What's underway? These 3 initial pilot deployments will be a powerful demonstration to the industry, showcasing the tremendous value of the broadband networks will enable, and in turn, we expect this to be a catalyst for increasing demand for our spectrum and services. And to be clear, these initial pilot deployments are not technology trials. They're using globally standardized LTE technology and off-the-shelf 900 megahertz band-8-compatible devices that have been deployed in scale at wireless carriers throughout the globe.

The breakthrough innovations of these deployments will be the leveraging of this available and scalable technology for private broadband networks. Private means built, owned and operated by our customer to solve their highly valuable industrial use cases. And for utilities, this provides a critical missing link as they invest in modernizing their grid networks.

We are also capitalizing on the learning from these initial deployments, sharing this experience and expertise with other utilities that are evaluating how to potentially utilize private broadband networks for their own needs. We see the opportunity for PDV to emerge as a trusted partner to these customers as they navigate the uncharted path to private broadband. Our firsthand knowledge we gained from these early deployments is also aiding the development of PDV's unique product and service offerings to utilities and other enterprise customers with an overall goal of simplifying the process of implementation, therefore, accelerating the adoption of 900 megahertz broadband by these types of entities.

And as more utility customers adopt the 900 megahertz platform, creating scale in the sharing of resources like use case development, R&D, roaming and mutual aid, we see a valuable network effect that could further increase the value to users as well as accelerate industry adoption. As I mentioned on our last call, we see a very concentrated and high -- and growing opportunity in the utility segment. And we have a heightened focus on the top 20 IOUs that cover 54% of the U.S. population. The majority of these top 20 IOUs are currently evaluating new communication solutions, and PDV's unique capabilities have enabled us to be part of these discussions. As a result of our initial discussions about services and spectrum leasing with potential customers in advance of the final FCC report and order, we have increasing confidence in both the form and value of our innovative leasing models that we are offering and expect that we will be able to talk about this in more detail as we continue to make progress in our customer discussions.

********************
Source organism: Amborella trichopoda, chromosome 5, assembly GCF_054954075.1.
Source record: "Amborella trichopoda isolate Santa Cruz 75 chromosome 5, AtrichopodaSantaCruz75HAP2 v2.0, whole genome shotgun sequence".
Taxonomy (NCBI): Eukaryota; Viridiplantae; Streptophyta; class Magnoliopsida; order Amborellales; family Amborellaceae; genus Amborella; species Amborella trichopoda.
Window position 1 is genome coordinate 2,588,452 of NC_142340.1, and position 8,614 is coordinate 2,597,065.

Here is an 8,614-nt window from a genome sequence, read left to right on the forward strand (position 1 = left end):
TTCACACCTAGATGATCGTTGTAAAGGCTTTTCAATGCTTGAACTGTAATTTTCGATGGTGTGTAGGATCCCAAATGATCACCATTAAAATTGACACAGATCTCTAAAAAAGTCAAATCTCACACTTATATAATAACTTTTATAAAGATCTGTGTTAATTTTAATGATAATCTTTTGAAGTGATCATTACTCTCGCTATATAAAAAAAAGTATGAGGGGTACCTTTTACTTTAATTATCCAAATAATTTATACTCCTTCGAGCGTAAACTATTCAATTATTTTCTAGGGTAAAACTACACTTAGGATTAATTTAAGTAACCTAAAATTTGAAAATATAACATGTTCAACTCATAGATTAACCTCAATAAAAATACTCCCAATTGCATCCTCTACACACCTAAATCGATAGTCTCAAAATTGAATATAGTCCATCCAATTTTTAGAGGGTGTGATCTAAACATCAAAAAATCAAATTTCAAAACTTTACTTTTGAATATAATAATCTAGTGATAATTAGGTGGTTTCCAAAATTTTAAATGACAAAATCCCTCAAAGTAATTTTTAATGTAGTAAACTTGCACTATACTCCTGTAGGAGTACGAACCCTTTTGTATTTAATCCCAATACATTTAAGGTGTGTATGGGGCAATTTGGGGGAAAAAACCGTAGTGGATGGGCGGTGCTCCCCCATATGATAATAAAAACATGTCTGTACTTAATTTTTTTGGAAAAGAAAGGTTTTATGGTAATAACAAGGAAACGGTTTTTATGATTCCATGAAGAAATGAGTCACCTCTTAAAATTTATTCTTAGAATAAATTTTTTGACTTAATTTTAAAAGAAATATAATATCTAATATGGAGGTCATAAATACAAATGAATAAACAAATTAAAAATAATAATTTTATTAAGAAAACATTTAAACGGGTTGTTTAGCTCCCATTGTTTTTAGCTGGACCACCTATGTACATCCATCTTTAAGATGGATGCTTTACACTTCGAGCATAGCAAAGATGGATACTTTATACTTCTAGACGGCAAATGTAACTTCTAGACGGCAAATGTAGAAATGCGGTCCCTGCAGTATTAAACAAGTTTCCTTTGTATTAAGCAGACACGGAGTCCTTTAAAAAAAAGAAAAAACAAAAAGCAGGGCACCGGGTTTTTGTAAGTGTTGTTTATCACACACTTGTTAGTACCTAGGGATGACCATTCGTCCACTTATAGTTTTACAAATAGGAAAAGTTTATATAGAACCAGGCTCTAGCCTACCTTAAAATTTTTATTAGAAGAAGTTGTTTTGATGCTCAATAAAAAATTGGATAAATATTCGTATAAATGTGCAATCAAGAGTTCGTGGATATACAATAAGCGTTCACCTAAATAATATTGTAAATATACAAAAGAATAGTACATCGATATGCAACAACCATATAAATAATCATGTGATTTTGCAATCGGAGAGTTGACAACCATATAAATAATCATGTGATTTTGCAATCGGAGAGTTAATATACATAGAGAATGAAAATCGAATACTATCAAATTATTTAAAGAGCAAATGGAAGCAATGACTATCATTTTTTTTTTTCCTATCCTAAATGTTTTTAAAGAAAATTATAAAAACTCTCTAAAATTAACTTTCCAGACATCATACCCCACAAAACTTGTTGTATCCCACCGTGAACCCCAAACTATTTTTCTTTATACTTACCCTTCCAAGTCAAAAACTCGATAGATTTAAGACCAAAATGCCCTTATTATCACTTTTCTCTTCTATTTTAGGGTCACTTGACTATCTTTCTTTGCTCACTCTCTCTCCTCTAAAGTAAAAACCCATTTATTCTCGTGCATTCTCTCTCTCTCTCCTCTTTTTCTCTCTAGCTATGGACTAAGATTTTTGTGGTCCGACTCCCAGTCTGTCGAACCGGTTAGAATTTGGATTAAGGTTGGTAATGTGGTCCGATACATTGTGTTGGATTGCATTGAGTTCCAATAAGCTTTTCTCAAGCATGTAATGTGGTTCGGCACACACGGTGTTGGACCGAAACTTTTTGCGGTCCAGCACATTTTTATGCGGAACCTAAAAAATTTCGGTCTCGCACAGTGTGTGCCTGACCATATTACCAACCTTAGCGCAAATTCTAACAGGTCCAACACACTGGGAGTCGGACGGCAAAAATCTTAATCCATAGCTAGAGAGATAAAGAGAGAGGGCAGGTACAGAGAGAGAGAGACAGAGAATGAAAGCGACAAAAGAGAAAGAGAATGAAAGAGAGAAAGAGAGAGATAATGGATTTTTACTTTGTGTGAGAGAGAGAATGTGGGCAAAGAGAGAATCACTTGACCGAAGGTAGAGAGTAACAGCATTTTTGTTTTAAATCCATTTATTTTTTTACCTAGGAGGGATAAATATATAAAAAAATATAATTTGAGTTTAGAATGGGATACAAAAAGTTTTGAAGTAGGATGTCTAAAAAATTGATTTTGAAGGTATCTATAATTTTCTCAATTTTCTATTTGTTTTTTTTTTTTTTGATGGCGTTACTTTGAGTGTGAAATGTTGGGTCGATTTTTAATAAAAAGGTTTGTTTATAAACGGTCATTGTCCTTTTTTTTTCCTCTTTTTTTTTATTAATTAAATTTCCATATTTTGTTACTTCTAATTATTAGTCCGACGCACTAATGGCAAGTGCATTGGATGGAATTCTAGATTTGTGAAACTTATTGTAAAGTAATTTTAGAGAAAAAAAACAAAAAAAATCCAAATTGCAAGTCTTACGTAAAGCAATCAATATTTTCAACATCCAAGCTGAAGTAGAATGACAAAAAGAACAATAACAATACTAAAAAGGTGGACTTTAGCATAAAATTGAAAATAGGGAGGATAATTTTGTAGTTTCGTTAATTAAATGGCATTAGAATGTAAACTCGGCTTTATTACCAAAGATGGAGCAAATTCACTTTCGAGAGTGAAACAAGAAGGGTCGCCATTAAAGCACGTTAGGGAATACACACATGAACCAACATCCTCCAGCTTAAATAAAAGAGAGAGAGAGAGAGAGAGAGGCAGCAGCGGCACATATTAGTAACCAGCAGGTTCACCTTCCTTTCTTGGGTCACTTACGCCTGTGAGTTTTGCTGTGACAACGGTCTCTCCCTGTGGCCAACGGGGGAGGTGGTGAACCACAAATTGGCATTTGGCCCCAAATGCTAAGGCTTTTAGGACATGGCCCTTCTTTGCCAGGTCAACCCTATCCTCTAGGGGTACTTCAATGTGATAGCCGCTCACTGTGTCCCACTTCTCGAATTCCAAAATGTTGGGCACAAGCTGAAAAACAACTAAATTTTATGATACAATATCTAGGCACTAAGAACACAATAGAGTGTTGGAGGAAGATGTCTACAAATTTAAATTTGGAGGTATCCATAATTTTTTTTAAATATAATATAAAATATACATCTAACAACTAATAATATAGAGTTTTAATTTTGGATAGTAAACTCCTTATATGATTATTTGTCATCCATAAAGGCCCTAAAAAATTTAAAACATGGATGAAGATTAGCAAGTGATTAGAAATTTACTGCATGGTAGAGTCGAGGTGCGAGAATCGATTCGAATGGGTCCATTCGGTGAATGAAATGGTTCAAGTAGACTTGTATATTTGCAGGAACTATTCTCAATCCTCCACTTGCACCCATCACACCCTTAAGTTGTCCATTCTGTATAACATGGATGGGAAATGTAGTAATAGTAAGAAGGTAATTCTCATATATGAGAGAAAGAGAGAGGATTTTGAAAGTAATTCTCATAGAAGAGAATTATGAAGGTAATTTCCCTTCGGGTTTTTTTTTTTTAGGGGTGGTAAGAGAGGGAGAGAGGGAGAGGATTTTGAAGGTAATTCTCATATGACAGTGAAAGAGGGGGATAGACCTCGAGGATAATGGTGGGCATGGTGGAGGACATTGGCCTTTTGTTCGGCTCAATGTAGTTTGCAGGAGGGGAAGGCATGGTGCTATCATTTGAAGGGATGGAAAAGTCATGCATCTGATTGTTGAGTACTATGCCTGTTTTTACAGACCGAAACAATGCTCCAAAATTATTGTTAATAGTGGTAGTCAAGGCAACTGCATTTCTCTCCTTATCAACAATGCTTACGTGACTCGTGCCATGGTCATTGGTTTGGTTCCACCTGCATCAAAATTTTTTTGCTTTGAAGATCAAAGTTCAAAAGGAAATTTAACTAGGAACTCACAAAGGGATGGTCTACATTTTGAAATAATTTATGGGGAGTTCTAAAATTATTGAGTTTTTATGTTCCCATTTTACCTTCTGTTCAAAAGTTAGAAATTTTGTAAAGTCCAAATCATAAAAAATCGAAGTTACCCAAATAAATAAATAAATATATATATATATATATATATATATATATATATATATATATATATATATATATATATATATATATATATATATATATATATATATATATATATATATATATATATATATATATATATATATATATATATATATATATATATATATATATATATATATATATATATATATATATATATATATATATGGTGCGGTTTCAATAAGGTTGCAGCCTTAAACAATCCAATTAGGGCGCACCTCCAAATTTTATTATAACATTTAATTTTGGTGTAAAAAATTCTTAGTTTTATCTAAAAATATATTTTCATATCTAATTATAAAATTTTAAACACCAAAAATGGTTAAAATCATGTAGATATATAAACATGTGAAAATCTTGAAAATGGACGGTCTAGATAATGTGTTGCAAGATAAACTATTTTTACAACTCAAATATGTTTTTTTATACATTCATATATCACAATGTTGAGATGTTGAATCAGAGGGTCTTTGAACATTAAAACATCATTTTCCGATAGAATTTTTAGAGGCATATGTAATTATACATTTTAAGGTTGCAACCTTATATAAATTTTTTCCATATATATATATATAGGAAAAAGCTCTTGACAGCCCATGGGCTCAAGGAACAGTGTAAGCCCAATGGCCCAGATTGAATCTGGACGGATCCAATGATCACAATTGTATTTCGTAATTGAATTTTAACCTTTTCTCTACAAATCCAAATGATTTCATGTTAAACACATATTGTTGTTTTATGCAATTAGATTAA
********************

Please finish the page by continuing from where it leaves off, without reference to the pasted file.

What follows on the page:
We're also seeing a need for additional services above and beyond the need for spectrum, and we are working to further develop our product offering to be ready to meet that need. We remain focused on providing solutions that enable utilities and other enterprises to successfully own and operate their private LTE networks and meet the growing challenges of cybersecurity and network resilience and therefore, benefiting utility customers nationwide.

While our primary focus remains on critical infrastructure entities both because of the scale of the opportunity and the utilities incumbency in our band, we see other opportunities for private LTE networks within enterprise sectors as well -- and are developing initiatives to suit them. As private LTE broadband becomes more mainstream due in part to a better understanding of the benefits that the mid-band CBRS initiative will bring to the broader markets, we see a product and application evolution taking place from off-the-shelf technology for mobile devices and fixed command-and-control devices and sensors. With the added benefit of reduced cost and flexibility of this technology, LTE is becoming the de facto solution that private enterprises are turning to.